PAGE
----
Water sources worldwide come from rivers, lakes, springs, dams, reservoirs, and ponds. According to the Environmental Protection Agency (EPA) in the United States, there are 146,018 public water systems in 2019. The country considers its drinking water supply as the safest in the world, reported by CDCP (Centers for Disease Control & Prevention). Untreated drinking water can contain harmful contaminants, including Hepatitis A, e-coli, Giardia intestinalis, and other water-born germs. Contaminated water causes various diseases and can be detrimental to the health of the public.
Why do we need water supply systems? Every human being needs safe water to bathe and consume. It is a necessity to live and for our overall health. Municipals and households use water treatment systems for purification to ensure its safety for consumption.
The Processing Steps of Treating Water
Most water processing plants use coagulation and flocculation treatments using positive charged chemicals to neutralize dirt and other particles. It works by combining the particles with added chemicals to form floc.
The sedimentation process helps the floc settles to the bottom of the water supply.
The filtration step happens by filtering the clear water on the top to remove particles of dust, viruses, chemicals, bacteria, and parasites.
The water goes through a disinfection process using chlorine or chloramine to destroy remaining parasites, viruses, and bacteria. The water supply then is safe to consume in businesses and homes.
Household water treatment systems are available in most retailers. Some people use them in addition to already treated municipal water supply. The most common types include distillation, disinfection, filtration, and water softeners. The main purpose for water treatment is to preserve the health of human beings and animals.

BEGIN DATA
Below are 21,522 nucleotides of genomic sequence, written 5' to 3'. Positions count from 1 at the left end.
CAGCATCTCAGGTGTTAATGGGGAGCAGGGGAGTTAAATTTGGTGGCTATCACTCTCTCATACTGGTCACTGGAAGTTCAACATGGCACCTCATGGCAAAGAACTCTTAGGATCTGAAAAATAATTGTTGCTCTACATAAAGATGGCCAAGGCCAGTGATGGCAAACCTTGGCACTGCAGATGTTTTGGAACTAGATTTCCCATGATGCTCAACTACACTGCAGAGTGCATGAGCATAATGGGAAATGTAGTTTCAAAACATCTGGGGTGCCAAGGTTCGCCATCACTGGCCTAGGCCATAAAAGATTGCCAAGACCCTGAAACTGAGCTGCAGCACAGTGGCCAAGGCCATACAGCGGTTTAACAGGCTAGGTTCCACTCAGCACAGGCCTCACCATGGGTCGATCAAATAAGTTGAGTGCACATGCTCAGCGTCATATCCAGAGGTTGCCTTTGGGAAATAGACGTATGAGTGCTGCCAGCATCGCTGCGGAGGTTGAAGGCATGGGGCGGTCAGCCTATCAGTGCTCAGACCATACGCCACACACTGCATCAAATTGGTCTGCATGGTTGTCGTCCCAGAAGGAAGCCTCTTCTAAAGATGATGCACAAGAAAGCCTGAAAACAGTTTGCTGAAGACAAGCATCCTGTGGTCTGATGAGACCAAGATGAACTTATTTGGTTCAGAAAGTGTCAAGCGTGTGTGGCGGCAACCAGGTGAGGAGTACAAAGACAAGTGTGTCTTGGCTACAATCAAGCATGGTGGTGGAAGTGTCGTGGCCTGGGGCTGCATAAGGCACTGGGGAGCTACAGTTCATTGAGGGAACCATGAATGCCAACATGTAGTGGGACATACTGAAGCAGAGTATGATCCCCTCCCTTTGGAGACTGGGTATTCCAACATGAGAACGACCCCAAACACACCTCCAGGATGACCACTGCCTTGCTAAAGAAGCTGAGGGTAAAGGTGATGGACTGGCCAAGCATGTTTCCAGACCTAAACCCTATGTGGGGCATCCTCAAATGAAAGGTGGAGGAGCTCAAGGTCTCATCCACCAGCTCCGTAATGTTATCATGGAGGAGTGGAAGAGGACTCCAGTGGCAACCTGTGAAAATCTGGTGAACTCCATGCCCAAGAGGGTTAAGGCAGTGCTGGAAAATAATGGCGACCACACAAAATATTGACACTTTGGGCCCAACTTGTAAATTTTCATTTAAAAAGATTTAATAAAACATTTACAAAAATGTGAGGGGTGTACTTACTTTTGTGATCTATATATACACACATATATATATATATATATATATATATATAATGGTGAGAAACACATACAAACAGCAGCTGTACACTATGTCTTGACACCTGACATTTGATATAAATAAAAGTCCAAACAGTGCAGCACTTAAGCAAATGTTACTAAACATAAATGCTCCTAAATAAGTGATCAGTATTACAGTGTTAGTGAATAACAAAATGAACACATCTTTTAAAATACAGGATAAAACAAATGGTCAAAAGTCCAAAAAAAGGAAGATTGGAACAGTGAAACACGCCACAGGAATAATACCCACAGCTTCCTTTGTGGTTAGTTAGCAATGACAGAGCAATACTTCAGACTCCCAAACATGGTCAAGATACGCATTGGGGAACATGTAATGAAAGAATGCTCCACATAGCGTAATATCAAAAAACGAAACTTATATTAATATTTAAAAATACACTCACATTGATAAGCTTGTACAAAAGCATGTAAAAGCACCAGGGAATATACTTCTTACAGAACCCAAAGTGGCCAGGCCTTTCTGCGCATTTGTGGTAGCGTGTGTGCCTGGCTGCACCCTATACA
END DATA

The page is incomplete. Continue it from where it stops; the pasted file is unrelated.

The EPA has researchers developing new technologies to improve small water systems in the US. Of the 146,018 water systems, 141,603 of them are using outdated treatment and distribution systems infrastructure. The agency is considering significant factors, including climate change, the impact of agricultural runoffs, harmful algal blooms, and industrial companies. Researchers have concerns with increased detection of pesticides, algal toxins, and pharmaceuticals in drinking water after treatments.
New Water Treatment Technologies
- UV Treatment
Some municipal water supply plants are switching from chlorine to monochloramine as their main disinfectant. Ultra violet treatment is a purification method using an e-boiling system. The technique kills bacteria and harmful substances in water using an ultraviolet light. Nanotechnology uses titanium oxide to eliminate toxins by breaking unrefined compounds down using ultraviolet rays. It reduces microorganism buildup. Merus can help you decide what you need in your water treatment big or small.
The US Department of Energy recently approved funding of over $4 million to perform research and development of treatment technologies. The National Energy Technology Laboratory is managing three projects for commercialization to reduce water waste and increase water supplies for reuse. The projects comprise Electrolytic Coagulation and Disinfection, Nano-structured Membranes, and New Membranes.
Electrolytic Coagulation & Disinfection treats the flow-back and production of water for reuse. The method is new using ferric ion coagulant and disinfected.
Nano-structured Membranes is a method called electro spinning and spraying. A two-stage process is under development for cleaning water for reuse. It removes compounds and oil from water production. Municipals water supply facilities can incorporate the processes into their existing water systems.
New Membrane is a water treatment system using filtration. It removes organic compounds from produced water supply.
The new technologies are being tested, developed, and introduced into the market of municipal water treatment. People need water treatment plants to eliminate bacteria, viruses, dust, and harmful agents. Unsafe water causes illnesses and diseases to humans, livestock, and pets.